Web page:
Five things to know about coasteering before you jump
Coasteering – climbing up rocks, then jumping off into water – originated in the UK. I saw it on a trip to Cornwall and thought it would be a perfect activity for our amazing coastline of the southwest. I pioneered coasteering in Australia in 2016 and today we are still the only company in Australia taking people out into the ocean to experience nature up close.I get asked lots of questions about coasteering, so here are five things to whet your appetite before you don your wetsuit, helmet and lifejacket and jump…..
1. It’s an amazing and challenging adventure…
Coasteering definitely falls under the try something different category. Have you ever walked to the end of a beach and seen something you want to check out – another beach or a cave – but couldn’t get there because of the ocean? Coasteering is the act of reaching these otherwise inaccessible stretches of coastline, such as steep sea cliffs, caves and ledges. It’s also immensely enjoyable. You’re experiencing the coast in an utterly new way, and you’re doing it by jumping, splashing, belly-flopping and floating.
2. It’s the only coasteering adventure in Australia!
The stunning coastline of Margaret River makes it a perfect venue for coasteering, and we are the only tour company in Australia that does it! I originally saw it in many places around the UK, particularly Cornwall and Wales. No government authority understood what coasteering was, they’d say “you want to do what?!” No other part of Australia can boast such a diversity of marine landscapes; white sandy beaches that shoot up into towering granite sea cliffs, with limestone reefs that channel through to spectacular bays with dramatic rock stacks and sea caves.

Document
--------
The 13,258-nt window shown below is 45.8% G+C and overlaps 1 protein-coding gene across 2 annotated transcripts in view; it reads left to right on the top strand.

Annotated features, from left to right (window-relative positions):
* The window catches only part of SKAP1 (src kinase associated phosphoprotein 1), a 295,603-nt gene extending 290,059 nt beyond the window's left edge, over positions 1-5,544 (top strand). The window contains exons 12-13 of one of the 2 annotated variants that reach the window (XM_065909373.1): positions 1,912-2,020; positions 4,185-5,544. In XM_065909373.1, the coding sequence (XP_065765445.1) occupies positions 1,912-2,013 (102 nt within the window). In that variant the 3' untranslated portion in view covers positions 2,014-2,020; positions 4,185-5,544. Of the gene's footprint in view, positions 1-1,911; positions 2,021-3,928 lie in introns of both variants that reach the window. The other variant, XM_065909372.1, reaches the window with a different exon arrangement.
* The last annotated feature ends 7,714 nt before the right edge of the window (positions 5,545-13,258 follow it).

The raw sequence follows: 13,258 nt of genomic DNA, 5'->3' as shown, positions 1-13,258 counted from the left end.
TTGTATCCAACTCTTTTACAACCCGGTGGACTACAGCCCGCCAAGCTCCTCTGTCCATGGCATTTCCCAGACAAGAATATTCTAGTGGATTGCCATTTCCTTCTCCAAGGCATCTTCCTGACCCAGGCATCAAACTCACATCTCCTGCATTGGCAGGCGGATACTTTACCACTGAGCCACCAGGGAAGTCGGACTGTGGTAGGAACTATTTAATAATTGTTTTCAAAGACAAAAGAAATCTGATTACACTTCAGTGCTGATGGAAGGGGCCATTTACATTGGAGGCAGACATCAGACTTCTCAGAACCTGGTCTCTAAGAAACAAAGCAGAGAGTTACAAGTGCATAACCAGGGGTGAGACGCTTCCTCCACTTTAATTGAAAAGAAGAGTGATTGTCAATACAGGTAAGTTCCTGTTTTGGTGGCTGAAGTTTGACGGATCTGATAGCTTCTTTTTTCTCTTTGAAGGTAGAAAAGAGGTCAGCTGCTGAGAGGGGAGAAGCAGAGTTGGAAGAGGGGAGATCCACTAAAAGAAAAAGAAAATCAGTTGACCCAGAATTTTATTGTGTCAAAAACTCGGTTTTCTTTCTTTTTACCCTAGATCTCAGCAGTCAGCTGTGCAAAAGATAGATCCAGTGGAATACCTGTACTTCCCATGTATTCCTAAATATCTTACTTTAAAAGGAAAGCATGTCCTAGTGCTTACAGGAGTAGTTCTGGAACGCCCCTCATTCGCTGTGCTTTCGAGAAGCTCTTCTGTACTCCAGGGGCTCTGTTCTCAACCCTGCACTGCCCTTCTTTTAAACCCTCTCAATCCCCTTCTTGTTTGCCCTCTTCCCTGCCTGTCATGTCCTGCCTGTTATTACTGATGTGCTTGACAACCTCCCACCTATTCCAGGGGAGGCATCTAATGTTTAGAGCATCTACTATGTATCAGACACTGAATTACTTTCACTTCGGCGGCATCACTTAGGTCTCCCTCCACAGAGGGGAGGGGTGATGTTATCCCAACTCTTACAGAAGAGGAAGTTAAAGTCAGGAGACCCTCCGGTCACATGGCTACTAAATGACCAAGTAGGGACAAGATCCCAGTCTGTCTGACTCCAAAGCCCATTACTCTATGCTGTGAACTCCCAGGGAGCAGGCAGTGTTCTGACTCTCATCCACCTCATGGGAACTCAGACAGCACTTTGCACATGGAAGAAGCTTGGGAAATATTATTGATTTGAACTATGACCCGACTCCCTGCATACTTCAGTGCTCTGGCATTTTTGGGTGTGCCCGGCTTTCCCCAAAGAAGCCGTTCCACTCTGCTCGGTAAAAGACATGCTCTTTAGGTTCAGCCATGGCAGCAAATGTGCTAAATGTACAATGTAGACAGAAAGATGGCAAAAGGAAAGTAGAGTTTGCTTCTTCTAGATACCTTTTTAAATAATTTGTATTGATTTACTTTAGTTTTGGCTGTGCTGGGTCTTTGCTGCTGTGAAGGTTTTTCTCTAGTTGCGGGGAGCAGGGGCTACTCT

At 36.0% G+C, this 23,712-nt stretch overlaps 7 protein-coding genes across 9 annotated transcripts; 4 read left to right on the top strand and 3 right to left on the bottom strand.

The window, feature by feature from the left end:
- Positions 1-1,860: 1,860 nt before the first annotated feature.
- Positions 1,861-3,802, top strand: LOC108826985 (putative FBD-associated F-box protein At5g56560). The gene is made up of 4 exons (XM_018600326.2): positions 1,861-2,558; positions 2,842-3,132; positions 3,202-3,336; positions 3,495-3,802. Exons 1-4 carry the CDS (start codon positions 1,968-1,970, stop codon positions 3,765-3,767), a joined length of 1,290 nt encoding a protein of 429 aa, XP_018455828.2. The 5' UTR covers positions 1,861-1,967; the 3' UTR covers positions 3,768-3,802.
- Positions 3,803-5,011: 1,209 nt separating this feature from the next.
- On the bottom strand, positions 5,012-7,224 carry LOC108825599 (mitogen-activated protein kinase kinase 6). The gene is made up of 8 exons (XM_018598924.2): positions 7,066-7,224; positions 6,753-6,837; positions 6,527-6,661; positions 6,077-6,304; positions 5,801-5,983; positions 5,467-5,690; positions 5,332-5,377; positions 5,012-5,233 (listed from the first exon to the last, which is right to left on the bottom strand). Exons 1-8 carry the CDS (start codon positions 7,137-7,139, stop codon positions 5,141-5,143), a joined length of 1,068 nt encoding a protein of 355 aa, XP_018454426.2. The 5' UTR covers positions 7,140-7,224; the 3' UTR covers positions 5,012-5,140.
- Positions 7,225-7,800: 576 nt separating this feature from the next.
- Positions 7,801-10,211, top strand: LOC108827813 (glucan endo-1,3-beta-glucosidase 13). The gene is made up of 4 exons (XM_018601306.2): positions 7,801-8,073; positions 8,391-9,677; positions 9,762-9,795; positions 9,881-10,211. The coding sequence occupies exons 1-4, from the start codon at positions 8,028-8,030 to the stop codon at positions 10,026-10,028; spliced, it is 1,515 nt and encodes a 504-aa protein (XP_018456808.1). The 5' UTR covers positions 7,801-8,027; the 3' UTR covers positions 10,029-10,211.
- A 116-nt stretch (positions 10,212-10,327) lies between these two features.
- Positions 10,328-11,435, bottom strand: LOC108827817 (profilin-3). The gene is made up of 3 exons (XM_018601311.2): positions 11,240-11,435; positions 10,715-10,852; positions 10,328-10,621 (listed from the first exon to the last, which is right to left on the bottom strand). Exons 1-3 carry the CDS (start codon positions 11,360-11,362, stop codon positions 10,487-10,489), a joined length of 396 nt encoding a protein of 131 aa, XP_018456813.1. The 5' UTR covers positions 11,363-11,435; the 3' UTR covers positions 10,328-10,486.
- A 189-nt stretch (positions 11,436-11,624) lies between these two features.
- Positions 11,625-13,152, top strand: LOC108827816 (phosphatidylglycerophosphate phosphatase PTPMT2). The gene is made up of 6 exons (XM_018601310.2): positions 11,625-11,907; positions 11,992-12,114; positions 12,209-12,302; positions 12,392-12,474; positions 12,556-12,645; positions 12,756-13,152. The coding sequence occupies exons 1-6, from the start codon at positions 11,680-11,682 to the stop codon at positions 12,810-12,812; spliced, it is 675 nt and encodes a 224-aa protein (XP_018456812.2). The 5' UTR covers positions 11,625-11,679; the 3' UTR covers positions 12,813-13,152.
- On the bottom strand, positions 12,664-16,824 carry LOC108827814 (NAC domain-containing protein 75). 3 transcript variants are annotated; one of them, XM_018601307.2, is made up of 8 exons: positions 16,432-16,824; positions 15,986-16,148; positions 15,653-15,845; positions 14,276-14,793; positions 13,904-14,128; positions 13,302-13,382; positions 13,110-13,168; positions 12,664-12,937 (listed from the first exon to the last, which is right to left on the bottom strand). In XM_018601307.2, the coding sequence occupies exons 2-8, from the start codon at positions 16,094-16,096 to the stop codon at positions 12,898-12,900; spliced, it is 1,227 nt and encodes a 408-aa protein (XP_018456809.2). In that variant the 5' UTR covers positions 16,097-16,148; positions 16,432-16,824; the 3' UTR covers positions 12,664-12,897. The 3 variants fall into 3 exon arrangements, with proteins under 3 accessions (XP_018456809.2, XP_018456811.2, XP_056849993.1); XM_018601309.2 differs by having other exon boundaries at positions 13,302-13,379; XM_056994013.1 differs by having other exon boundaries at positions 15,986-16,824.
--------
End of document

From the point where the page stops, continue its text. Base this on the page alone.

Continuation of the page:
3. It’s a team activity…
Jumping off cliffs? Floating across reef platforms? Anyone could do that by themselves, right? Wrong. It’s highly advised to do coasteering as part of an organised tour with someone who knows the local area and the ocean conditions.
The Margaret River Adventure Co was instrumental in pioneering coasteering as an outdoor pursuit and it took years to establish our tried-and-tested routes. Experience counts, and a newcomer will never really know what’s what. Some of the coast looks harmless enough, but could be dangerous if you are unprepared. Equally, parts may appear daunting, but can easily be climbed – so it’s best to go with a guide trained in surf rescue. Coasteering with others not only makes the experience more fun, but also means there are the numbers to help out should anyone get into difficulty.
4. All the gear gives you the right idea
A decent coasteering session takes about 2 hours, so you’ll want to be warm and safe during the activity. You’ll be given a long armed, long legged wetsuit, a life jacket and a helmet to keep you safe. The wetsuit and helmet will stop any rock or reef scratches and stop you donnging your head, whilst the lifejacket will keep you bobbing about like a cork in the surf!